Sony to cripple Xperia Z5 for US release: bye bye, fingerprint scanner

For a growing and quite vocal segment of smartphone users, hardware that offers a fingerprint scanner is somewhat of a necessity. The need to keep both our phones and the data on them safe is as important as ever, and especially as more and more of us turn to our phones to make mobile payments, strong authentication is either something we seek out or service providers outright demand we use. With more and more flagship devices offering integrated hardware fingerprint scanners, cumbersome PINs and pattern unlocks have fallen out of style, and the discerning shopper demands a fast, reliable fingerprint scanner. Today we find ourselves just a bit let down as we get word that when Sony begins US sales of the Xperia Z5 next month, it will be selling the phone without its side-mounted fingerprint scanner.

Yesterday Sony confirmed plans to finally bring both the Xperia Z5 and Xperia Z5 Compact to the US, selling the handsets unlocked through a series of retail partners beginning February 7.

You wouldn’t be wrong for assuming this was a pretty standard GSM version of the phone, just like the international community has been using for months, but it turns out there will be at least one key difference, as Sony removes the power-button-integrated fingerprint scanners from both models.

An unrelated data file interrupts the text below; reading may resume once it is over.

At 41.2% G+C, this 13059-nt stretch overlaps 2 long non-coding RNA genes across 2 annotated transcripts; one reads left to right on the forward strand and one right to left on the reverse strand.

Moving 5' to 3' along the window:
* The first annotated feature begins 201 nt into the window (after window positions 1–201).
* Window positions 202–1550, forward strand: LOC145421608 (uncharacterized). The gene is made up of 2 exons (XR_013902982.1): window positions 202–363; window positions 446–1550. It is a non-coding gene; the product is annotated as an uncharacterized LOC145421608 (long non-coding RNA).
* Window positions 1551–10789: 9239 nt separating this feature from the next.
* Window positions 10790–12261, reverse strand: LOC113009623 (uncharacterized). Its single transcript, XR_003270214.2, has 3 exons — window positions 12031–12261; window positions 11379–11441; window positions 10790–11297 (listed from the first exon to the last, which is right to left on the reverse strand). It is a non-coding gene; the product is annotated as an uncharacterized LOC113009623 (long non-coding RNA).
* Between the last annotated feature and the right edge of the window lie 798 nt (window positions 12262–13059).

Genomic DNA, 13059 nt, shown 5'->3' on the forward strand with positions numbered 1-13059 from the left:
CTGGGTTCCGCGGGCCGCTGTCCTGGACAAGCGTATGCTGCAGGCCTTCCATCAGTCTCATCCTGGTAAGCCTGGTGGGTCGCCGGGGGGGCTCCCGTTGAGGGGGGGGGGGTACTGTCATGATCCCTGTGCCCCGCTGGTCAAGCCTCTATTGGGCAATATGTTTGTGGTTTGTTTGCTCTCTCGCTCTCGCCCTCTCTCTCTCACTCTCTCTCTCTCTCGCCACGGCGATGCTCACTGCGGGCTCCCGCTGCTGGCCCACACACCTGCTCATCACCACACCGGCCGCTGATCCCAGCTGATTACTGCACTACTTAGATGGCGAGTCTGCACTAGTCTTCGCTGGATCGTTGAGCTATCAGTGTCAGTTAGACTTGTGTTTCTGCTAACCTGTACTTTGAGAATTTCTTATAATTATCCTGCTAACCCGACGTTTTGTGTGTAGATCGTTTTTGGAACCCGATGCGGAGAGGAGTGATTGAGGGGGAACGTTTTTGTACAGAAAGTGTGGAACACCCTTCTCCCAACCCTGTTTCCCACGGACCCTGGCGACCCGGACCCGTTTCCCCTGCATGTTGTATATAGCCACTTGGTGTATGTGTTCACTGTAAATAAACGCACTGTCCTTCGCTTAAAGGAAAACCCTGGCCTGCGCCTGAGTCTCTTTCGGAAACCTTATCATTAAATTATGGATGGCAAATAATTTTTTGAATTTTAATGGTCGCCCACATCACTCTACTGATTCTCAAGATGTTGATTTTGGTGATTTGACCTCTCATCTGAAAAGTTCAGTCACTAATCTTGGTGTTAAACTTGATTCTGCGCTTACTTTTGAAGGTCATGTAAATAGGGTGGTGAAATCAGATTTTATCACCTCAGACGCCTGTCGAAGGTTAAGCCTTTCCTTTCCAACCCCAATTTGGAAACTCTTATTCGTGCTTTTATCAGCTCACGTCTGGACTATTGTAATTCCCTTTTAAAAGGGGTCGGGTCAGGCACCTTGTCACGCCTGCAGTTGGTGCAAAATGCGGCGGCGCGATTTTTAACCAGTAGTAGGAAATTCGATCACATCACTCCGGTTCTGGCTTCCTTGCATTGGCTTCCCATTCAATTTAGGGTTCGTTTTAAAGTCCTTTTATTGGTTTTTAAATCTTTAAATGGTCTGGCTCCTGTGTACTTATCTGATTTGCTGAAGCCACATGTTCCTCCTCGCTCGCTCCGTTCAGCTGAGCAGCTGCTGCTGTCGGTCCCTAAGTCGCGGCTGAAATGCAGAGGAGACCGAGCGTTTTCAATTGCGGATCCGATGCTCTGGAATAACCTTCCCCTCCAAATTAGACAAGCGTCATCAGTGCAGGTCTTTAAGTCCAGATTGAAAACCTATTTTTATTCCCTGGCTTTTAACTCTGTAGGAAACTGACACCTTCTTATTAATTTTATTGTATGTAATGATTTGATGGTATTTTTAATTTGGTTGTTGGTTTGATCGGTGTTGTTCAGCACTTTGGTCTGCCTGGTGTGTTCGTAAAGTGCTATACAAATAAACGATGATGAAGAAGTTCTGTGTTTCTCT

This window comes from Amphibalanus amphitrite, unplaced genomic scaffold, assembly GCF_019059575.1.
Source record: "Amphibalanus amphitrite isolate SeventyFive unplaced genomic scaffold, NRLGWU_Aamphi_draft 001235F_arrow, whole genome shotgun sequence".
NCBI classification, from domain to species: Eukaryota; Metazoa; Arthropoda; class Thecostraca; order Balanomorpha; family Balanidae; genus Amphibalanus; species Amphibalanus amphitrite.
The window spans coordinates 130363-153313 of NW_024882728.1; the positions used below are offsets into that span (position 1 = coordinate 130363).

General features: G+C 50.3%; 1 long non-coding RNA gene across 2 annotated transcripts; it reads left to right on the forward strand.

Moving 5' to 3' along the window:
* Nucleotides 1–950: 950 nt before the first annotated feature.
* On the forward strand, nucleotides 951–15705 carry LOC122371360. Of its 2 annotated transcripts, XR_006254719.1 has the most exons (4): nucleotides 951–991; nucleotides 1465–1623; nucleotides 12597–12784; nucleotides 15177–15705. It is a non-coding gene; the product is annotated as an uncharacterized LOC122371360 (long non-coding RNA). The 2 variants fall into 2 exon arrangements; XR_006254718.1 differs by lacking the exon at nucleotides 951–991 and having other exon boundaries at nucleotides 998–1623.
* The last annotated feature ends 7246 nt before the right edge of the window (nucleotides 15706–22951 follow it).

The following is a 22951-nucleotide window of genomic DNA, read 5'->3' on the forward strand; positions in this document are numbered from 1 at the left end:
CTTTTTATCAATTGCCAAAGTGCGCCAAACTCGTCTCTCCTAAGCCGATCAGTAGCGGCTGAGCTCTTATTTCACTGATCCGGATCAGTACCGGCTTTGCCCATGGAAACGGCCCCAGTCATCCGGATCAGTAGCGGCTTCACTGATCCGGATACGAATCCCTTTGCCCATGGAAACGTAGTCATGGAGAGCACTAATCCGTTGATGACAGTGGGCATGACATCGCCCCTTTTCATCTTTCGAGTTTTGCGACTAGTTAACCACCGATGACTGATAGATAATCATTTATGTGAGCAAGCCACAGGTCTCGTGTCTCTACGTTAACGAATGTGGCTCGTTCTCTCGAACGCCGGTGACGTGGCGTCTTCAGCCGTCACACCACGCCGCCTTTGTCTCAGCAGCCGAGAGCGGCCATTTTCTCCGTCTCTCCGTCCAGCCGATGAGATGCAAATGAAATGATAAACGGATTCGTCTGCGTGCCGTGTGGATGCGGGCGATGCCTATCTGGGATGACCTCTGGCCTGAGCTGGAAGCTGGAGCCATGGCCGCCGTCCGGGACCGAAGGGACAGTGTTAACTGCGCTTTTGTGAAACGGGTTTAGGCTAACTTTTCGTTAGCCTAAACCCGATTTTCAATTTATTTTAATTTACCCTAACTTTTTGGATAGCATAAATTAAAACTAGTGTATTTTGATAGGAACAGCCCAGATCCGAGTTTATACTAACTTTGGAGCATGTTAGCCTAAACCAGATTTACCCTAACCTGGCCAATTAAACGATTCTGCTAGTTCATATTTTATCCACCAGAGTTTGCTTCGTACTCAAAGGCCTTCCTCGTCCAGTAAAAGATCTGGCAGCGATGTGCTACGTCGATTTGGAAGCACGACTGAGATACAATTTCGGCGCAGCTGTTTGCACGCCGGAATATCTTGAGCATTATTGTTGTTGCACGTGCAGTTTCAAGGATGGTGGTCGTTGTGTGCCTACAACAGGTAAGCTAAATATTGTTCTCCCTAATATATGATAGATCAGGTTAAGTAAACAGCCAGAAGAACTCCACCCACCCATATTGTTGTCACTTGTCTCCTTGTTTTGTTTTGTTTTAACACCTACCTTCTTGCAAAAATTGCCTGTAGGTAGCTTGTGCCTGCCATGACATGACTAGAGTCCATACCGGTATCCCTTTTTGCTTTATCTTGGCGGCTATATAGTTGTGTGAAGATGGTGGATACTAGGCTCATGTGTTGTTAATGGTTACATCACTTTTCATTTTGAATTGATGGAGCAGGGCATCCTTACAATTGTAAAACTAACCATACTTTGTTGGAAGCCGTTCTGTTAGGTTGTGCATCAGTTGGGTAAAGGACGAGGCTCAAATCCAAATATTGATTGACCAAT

Sony has not formally said just why it’s making the change, but speculation has pointed to dissatisfaction over the scanner’s performance. Is an annoying-to-use fingerprint scanner worse than none at all? We’re not so sure, but Xperia Z5 shoppers in the US apparently won’t have to worry about that question at all; Sony’s already made up their minds for them.

Source: The Verge
Via: Phandroid

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Stephen Schenck
Stephen has been writing about electronics since 2008, which only serves to frustrate him that he waited so long to combine his love of gadgets and his degree in writing. In his spare time, he collects console and arcade game hardware, is a motorcycle enthusiast, and enjoys trapping blue crabs. Stephen's first mobile device was a 624 MHz Dell Axim X30, which he's convinced is still a viable platform. Stephen longs for a market where phones are sold independently of service, and bandwidth is cheap and plentiful; he's not holding his breath. In the meantime, he devours smartphone news and tries to sort out the juicy bits Read more about Stephen Schenck!